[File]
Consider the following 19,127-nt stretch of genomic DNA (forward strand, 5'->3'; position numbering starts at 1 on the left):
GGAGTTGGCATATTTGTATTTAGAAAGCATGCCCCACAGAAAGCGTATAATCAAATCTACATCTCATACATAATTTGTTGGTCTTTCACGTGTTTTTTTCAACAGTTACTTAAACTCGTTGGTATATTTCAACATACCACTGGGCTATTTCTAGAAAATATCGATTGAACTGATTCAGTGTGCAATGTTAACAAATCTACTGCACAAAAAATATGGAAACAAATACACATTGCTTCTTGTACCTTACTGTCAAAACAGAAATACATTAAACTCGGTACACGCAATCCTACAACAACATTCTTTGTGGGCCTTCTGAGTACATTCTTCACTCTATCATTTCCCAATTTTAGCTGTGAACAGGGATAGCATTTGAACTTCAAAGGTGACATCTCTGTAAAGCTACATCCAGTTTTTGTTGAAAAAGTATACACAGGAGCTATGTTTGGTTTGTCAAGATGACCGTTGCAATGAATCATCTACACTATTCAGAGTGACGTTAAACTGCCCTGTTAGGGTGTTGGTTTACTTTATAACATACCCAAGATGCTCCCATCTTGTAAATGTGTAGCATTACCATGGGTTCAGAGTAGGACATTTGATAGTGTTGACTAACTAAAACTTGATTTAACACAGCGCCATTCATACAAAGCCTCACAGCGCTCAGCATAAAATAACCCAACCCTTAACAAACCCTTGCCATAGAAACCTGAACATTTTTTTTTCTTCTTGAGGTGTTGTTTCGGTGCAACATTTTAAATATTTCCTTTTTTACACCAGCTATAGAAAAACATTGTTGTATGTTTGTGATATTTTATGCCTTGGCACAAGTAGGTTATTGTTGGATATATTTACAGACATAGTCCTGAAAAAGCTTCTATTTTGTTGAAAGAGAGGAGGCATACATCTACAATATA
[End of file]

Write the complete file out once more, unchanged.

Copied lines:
Consider the following 19,127-nt stretch of genomic DNA (forward strand, 5'->3'; position numbering starts at 1 on the left):
GGAGTTGGCATATTTGTATTTAGAAAGCATGCCCCACAGAAAGCGTATAATCAAATCTACATCTCATACATAATTTGTTGGTCTTTCACGTGTTTTTTTCAACAGTTACTTAAACTCGTTGGTATATTTCAACATACCACTGGGCTATTTCTAGAAAATATCGATTGAACTGATTCAGTGTGCAATGTTAACAAATCTACTGCACAAAAAATATGGAAACAAATACACATTGCTTCTTGTACCTTACTGTCAAAACAGAAATACATTAAACTCGGTACACGCAATCCTACAACAACATTCTTTGTGGGCCTTCTGAGTACATTCTTCACTCTATCATTTCCCAATTTTAGCTGTGAACAGGGATAGCATTTGAACTTCAAAGGTGACATCTCTGTAAAGCTACATCCAGTTTTTGTTGAAAAAGTATACACAGGAGCTATGTTTGGTTTGTCAAGATGACCGTTGCAATGAATCATCTACACTATTCAGAGTGACGTTAAACTGCCCTGTTAGGGTGTTGGTTTACTTTATAACATACCCAAGATGCTCCCATCTTGTAAATGTGTAGCATTACCATGGGTTCAGAGTAGGACATTTGATAGTGTTGACTAACTAAAACTTGATTTAACACAGCGCCATTCATACAAAGCCTCACAGCGCTCAGCATAAAATAACCCAACCCTTAACAAACCCTTGCCATAGAAACCTGAACATTTTTTTTTCTTCTTGAGGTGTTGTTTCGGTGCAACATTTTAAATATTTCCTTTTTTACACCAGCTATAGAAAAACATTGTTGTATGTTTGTGATATTTTATGCCTTGGCACAAGTAGGTTATTGTTGGATATATTTACAGACATAGTCCTGAAAAAGCTTCTATTTTGTTGAAAGAGAGGAGGCATACATCTACAATATA